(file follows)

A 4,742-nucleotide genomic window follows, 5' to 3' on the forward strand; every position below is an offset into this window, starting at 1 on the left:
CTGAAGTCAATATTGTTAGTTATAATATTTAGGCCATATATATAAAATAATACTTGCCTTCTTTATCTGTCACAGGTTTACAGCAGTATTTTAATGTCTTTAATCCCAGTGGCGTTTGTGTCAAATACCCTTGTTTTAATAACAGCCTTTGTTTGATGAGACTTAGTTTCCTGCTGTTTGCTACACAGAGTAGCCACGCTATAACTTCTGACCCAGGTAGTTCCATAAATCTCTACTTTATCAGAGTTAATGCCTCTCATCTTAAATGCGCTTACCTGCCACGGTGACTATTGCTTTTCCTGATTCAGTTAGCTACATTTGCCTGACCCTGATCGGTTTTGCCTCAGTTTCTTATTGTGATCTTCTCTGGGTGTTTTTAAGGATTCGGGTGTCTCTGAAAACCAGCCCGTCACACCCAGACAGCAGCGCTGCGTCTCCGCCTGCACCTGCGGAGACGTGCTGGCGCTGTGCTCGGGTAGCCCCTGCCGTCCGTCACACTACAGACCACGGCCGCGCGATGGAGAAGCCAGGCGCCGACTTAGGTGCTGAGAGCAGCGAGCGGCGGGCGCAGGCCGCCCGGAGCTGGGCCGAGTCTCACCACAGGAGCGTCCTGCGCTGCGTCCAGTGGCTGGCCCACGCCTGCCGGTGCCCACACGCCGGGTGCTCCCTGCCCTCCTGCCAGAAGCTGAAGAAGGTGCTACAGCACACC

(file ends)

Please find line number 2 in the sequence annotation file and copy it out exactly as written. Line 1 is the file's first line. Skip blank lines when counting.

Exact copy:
CTGAAGTCAATATTGTTAGTTATAATATTTAGGCCATATATATAAAATAATACTTGCCTTCTTTATCTGTCACAGGTTTACAGCAGTATTTTAATGTCTTTAATCCCAGTGGCGTTTGTGTCAAATACCCTTGTTTTAATAACAGCCTTTGTTTGATGAGACTTAGTTTCCTGCTGTTTGCTACACAGAGTAGCCACGCTATAACTTCTGACCCAGGTAGTTCCATAAATCTCTACTTTATCAGAGTTAATGCCTCTCATCTTAAATGCGCTTACCTGCCACGGTGACTATTGCTTTTCCTGATTCAGTTAGCTACATTTGCCTGACCCTGATCGGTTTTGCCTCAGTTTCTTATTGTGATCTTCTCTGGGTGTTTTTAAGGATTCGGGTGTCTCTGAAAACCAGCCCGTCACACCCAGACAGCAGCGCTGCGTCTCCGCCTGCACCTGCGGAGACGTGCTGGCGCTGTGCTCGGGTAGCCCCTGCCGTCCGTCACACTACAGACCACGGCCGCGCGATGGAGAAGCCAGGCGCCGACTTAGGTGCTGAGAGCAGCGAGCGGCGGGCGCAGGCCGCCCGGAGCTGGGCCGAGTCTCACCACAGGAGCGTCCTGCGCTGCGTCCAGTGGCTGGCCCACGCCTGCCGGTGCCCACACGCCGGGTGCTCCCTGCCCTCCTGCCAGAAGCTGAAGAAGGTGCTACAGCACACC